As you read a potential source, identify brief quotations that concisely support or address your argument or thesis. Be sure to make a note of the page number. 

 

Writing/Citing

 

When you include a quotation in your writing, you will need to place the quoted material in quotes and include the author's name and the page number. 

  • The author's name may appear in the text of your paper or before the page number in parenthesis. 

 

Examples: 

  • According to [Author's First and Last Name], "this research guide is very helpful" (Page Number). 
  • "This research guide is very helpful" (Author's Last Name Page Number).

 

Several ideas are represented in a scholarly paper as fish. A net is used to collect most of those ideas/fish. This is an example of paraphrasing as it's not as precise as direct quotations.

 

Characteristics of Paraphrases

  • Expresses ideas in your own words
  • Credits the author
  • Followed by parenthesis that contain the page number
  • Multiple sources can be paraphrased at one time

 

Reading

As you read a potential source, highlight sections that convey the main ideas or points of the paper. Practice writing the main ideas of these sections in your own words. Make a note of the page number.  

 

Writing/Citing

When you include a paraphrase in your writing, you will need to include the paraphrased section (in your own words) and include the author's name and the page number. 

  • The author's name may appear in the text of your paper or before the page number in parenthesis. 
  • Your paraphrased section of text can refer to more than source. If you use this format, you will want to include the authors' names before the page number in the parenthesis. Each source would be separated by a semicolon.

Example: (Last Name Page Number; Last Name Page Number). 

 

Examples: 

Original: This research guide was designed for a variety of reasons. In addition to demonstrating how to find sources at Odum Library, it also goes into evaluating sources to determine their credibility. Other pages of this guide explore the differences between quoting, paraphrasing and summarizing.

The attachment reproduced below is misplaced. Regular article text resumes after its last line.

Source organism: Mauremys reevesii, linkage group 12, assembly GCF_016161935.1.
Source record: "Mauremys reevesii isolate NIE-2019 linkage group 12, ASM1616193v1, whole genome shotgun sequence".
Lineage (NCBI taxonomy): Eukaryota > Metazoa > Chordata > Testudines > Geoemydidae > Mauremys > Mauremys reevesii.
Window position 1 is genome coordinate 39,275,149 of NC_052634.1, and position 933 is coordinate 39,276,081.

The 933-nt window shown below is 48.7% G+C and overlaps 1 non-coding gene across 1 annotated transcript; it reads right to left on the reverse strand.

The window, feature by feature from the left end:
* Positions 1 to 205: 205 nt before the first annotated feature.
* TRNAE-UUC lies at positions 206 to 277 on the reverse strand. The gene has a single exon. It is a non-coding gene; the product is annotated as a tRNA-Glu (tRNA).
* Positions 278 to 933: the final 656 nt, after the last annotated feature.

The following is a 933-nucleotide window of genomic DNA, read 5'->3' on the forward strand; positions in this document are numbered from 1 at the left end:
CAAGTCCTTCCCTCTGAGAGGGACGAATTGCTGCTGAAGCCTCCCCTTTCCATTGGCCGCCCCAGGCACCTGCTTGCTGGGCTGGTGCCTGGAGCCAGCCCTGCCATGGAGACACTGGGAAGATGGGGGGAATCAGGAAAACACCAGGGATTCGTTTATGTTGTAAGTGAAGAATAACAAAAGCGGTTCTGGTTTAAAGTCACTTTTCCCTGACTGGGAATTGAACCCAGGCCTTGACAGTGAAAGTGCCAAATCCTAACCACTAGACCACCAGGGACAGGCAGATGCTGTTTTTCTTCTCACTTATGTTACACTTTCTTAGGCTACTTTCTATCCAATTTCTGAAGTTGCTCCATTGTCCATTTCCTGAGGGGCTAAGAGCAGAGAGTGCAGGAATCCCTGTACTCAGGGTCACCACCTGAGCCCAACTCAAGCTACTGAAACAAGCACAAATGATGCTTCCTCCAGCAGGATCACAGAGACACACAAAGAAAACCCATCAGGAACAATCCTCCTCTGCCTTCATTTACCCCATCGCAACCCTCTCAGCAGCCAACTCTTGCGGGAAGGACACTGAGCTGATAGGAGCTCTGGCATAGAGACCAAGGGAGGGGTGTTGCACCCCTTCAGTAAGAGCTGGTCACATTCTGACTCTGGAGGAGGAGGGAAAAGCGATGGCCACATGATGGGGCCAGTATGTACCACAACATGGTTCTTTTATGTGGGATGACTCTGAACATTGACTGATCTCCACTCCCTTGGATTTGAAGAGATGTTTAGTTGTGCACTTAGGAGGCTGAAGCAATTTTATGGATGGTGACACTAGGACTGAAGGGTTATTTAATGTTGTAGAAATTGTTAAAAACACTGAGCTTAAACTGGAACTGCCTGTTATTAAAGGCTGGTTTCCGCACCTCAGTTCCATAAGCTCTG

• According to [Author's First and Last Name], this research guide could be used to help students determine what sources are credible as well as how to quote and paraphrase material (Page Number). 
  • This research guide could be used to help students determine what sources are credible as well as how to quote and paraphrase material (Author's Last Name Page Number).

Example of summaries, a clamp is used to condense an entire page of information into a small section.

 

 

Characteristics of Summaries

  • Expresses ideas in your own words
  • Focuses only on the main ideas 
  • Credits the author
  • More general than paraphrases
  • Significantly shorter than original text

 

Reading 

As you read, try identifying the main ideas of the source. Once you finish reading, try to compose a short statement that provides an overview of the entire source. 

 

Writing/Citing

When you include a summary in your writing, you will need to include the summarized section (in your own words) and include the author's name. 

  • The author's name may appear in the text of your paper or in parenthesis. 

 

Original: This research guide was designed for a variety of reasons. In addition to demonstrating how to find sources at Odum Library, it also goes into evaluating sources to determine their credibility. Other pages of this guide explore the differences between quoting, paraphrasing and summarizing.

  • According to [Author's First and Last Name], the research guide was created to teach students many information literacy skills.  
  • The research guide was created to teach students many information literacy skills (Author's Last Name).